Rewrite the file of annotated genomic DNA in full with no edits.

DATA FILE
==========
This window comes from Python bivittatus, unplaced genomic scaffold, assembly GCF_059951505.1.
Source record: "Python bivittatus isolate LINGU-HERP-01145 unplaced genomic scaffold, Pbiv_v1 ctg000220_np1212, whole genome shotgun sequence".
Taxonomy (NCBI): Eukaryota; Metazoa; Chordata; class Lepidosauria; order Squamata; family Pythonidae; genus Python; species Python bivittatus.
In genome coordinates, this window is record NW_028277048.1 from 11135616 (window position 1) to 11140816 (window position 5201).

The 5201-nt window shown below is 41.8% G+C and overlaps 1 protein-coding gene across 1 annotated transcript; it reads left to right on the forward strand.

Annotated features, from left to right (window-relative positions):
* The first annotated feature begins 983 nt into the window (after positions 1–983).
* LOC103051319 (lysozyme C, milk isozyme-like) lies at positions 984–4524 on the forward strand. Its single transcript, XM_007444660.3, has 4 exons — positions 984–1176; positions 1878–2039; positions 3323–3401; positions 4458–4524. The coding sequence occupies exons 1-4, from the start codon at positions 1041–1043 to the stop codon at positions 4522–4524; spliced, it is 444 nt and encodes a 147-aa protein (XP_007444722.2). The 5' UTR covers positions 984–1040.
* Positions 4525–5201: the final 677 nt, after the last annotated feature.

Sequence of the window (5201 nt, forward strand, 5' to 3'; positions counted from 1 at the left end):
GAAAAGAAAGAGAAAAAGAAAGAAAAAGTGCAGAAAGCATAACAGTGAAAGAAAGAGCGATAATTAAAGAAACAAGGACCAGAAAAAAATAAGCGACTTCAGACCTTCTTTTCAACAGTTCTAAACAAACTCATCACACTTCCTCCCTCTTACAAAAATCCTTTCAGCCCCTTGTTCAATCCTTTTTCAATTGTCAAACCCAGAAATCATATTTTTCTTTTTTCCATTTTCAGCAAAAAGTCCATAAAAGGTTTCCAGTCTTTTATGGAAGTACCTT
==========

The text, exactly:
This window comes from Python bivittatus, unplaced genomic scaffold, assembly GCF_059951505.1.
Source record: "Python bivittatus isolate LINGU-HERP-01145 unplaced genomic scaffold, Pbiv_v1 ctg000220_np1212, whole genome shotgun sequence".
Taxonomy (NCBI): Eukaryota; Metazoa; Chordata; class Lepidosauria; order Squamata; family Pythonidae; genus Python; species Python bivittatus.
In genome coordinates, this window is record NW_028277048.1 from 11135616 (window position 1) to 11140816 (window position 5201).

The 5201-nt window shown below is 41.8% G+C and overlaps 1 protein-coding gene across 1 annotated transcript; it reads left to right on the forward strand.

Annotated features, from left to right (window-relative positions):
* The first annotated feature begins 983 nt into the window (after positions 1–983).
* LOC103051319 (lysozyme C, milk isozyme-like) lies at positions 984–4524 on the forward strand. Its single transcript, XM_007444660.3, has 4 exons — positions 984–1176; positions 1878–2039; positions 3323–3401; positions 4458–4524. The coding sequence occupies exons 1-4, from the start codon at positions 1041–1043 to the stop codon at positions 4522–4524; spliced, it is 444 nt and encodes a 147-aa protein (XP_007444722.2). The 5' UTR covers positions 984–1040.
* Positions 4525–5201: the final 677 nt, after the last annotated feature.

Sequence of the window (5201 nt, forward strand, 5' to 3'; positions counted from 1 at the left end):
GAAAAGAAAGAGAAAAAGAAAGAAAAAGTGCAGAAAGCATAACAGTGAAAGAAAGAGCGATAATTAAAGAAACAAGGACCAGAAAAAAATAAGCGACTTCAGACCTTCTTTTCAACAGTTCTAAACAAACTCATCACACTTCCTCCCTCTTACAAAAATCCTTTCAGCCCCTTGTTCAATCCTTTTTCAATTGTCAAACCCAGAAATCATATTTTTCTTTTTTCCATTTTCAGCAAAAAGTCCATAAAAGGTTTCCAGTCTTTTATGGAAGTACCTT